Hurricane Sandy: N.J. Flooding Poses Health Risks


With support from technology partner, Palantir, Direct Relief is analyzing real-time data in preparation to respond to needs near Atlantic City, N.J., an area hard hit by severe flooding and strong winds from Hurricane Sandy.

Around 6 p.m. EST Monday, Hurricane Sandy made landfall somewhere in the neighborhood of Atlantic City, N.J. The city’s famous boardwalks were quickly overwhelmed and broke upon the rising storm surge. Throughout the city, ocean waters rushed into the streets, threatening homes, business and public buildings far inland.  By early evening the New York Times was reporting that between 70 to 80 percent of Atlantic City was underwater.

Although no mandatory evacuation order was issued for the Atlantic City area, eight Red Cross shelters were operational as of 8 p.m. EST within a 75 km radius of the boardwalk. Most of those were either at or near capacity, including 152 persons spending the night at Buena Vista High School, located only a few miles from one of Direct Relief’s trusted clinical partners, Southern Jersey Family Medical Centers in Hammonton, N.J., inland roughly 30 miles from Atlantic City.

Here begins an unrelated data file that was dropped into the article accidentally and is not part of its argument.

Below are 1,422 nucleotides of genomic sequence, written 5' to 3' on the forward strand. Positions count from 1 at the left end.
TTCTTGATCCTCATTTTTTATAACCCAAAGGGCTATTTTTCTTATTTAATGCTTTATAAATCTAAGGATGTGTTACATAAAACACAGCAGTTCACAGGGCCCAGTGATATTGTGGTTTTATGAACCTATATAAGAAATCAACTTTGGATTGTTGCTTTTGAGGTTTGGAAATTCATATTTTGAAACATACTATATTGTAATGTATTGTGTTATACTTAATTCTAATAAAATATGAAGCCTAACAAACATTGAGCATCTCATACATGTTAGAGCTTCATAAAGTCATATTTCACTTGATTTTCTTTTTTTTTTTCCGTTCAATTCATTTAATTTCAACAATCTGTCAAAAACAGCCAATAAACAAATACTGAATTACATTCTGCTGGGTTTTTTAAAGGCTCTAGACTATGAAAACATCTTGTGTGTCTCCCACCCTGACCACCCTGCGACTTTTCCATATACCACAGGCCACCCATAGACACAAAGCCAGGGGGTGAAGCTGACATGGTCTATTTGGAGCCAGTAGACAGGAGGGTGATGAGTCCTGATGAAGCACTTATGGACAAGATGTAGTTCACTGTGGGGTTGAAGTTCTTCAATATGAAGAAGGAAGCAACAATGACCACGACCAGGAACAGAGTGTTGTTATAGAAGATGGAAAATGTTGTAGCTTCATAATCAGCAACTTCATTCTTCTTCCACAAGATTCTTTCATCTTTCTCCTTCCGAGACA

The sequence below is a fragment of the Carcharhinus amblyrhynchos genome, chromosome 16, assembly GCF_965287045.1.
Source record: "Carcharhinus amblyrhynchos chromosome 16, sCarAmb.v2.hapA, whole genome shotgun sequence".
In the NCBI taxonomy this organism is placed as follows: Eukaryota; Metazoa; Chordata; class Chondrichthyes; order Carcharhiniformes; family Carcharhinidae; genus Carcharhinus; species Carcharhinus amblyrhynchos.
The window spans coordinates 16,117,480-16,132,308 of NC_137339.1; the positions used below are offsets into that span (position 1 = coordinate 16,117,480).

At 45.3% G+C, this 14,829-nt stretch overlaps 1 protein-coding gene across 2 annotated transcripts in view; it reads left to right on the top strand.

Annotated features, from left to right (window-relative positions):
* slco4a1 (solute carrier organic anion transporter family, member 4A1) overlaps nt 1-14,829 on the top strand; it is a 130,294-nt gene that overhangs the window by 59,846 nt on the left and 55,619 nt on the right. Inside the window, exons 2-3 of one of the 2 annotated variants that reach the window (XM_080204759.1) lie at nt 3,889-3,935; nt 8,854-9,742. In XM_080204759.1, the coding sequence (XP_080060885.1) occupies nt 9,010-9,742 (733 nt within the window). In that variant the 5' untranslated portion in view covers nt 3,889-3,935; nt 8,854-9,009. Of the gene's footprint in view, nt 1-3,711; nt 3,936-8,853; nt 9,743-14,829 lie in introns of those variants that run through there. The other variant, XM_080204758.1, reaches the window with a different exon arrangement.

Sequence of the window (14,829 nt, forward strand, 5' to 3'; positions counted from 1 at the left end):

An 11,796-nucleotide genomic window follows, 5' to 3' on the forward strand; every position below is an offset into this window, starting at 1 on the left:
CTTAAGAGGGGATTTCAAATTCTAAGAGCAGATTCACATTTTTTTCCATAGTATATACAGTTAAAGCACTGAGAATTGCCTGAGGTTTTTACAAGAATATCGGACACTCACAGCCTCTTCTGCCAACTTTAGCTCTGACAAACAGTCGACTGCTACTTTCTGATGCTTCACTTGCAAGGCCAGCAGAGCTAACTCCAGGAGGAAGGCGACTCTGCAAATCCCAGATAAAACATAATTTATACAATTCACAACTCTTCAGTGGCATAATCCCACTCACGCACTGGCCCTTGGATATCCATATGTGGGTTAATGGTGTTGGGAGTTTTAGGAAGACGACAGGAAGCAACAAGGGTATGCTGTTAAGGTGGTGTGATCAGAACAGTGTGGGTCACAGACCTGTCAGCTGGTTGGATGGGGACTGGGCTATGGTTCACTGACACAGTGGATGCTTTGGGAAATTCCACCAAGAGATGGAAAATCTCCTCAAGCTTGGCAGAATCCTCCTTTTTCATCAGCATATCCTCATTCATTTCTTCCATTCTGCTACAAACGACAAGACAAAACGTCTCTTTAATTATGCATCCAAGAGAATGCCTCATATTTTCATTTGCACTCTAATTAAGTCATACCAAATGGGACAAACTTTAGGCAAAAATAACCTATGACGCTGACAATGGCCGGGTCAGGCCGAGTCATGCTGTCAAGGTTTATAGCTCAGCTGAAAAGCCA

Under normal circumstances, many of the most seriously affected residents of this predominantly black and Hispanic city primarily seek care at safety net health centers. Often people receiving care here are being treated for chronic illnesses like asthma, hypertension and diabetes, all of which become significant concerns in the event that the storm disrupts clinical operations and supplies.

Analysis of past Direct Relief medical shipments done through the help of technology partner, Palantir, indicates that Southern Jersey Family Medical Center participated in a program in 2011 where Direct Relief collaborated with medical device manufacturer Becton-Dickinson (BD) to distribute insulin needles and syringes to those with type-1 diabetics affected by long term unemployment and economic uncertainty.

Direct Relief will continue to monitor health needs – both chronic and acute – in areas damaged by the storm. The concerns of socially vulnerable and chronically ill persons such as low-income, insulin dependent people with diabetes will be one of the key public health issues which rise to the forefront as we assess the full impact of the destruction from Hurricane Sandy.

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